Back at the Casa de Paz, or Peace House, after the long two travel days, it was time to set up my sleeping quarters. The small room for the ladies had 3 bunk beds and there were 8 women. I opted to sleep on the porch in a cot outside under a mosquito net.  At least the nightly temperature was in the low 90’s, vs the heat inside.  The thin cot was workable, and although I kept my arms and legs covered to avoid any bites, a few insects manage to make it through. I was so tired, I just fell asleep, but was quickly awoken at 4:00 AM to what sounded like fireworks, and a series of explosions. (I was reassured that the Nicaraguans were still celebrating the feast). However an hour later, the rooster at the foot of my bed started crowing, and nestled by my head was a stray dog trying to get my attention… so needless to say, I had very little sleep that night. Most mornings were like that and although the rooster was very cute, I didn’t want to become too friendly with it, since it would most likely be tomorrow nights dinner. Although I spotted a Scorpion on the wall, and some ugly looking bugs crawling by, there was such feeling of peacefulness.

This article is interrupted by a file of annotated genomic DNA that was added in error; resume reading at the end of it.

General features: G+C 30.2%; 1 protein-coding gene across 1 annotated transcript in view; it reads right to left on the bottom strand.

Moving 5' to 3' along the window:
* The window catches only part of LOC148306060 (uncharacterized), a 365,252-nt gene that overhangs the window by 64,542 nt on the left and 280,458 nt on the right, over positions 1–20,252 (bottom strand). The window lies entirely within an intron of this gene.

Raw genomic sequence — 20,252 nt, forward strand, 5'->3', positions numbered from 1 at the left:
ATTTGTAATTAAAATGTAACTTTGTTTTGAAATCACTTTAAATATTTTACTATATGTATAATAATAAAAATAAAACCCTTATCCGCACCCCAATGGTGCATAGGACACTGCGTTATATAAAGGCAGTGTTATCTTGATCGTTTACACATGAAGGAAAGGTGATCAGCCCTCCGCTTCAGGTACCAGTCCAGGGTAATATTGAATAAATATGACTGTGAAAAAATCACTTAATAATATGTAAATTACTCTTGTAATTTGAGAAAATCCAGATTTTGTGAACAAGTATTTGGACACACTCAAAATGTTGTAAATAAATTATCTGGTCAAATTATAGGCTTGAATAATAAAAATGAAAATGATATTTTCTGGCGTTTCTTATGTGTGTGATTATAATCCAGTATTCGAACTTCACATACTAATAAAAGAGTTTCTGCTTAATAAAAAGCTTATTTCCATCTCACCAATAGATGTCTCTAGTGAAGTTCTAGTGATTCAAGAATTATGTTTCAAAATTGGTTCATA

IMG_1956We were served rice and beans at all three meals, along with fruit or some other peeled vegetable. Our favorite cook, “Estelle” walked 3 miles to work every day and cooked our meals in a wood burning stove. The other women who cooked for us, brought their children to work, and we all fell in love with one little boy in particular who would rest in a hammock while his mom continued to work. Despite the fact that I barely ate anything, I didn’t lose any weight.  (Maybe it was the chips and granola bars I took with me).

IMG_17481The next day, we had a firsthand look at the efforts of Just Hope with its micro loan program which helped women become self-sufficient.   We stopped at a Ferreteria (a hardware store), where our donations helped the business to sell these items for a small profit and also visited the home of a women who has established a business by making about 100 tortillas daily and selling them to the locals.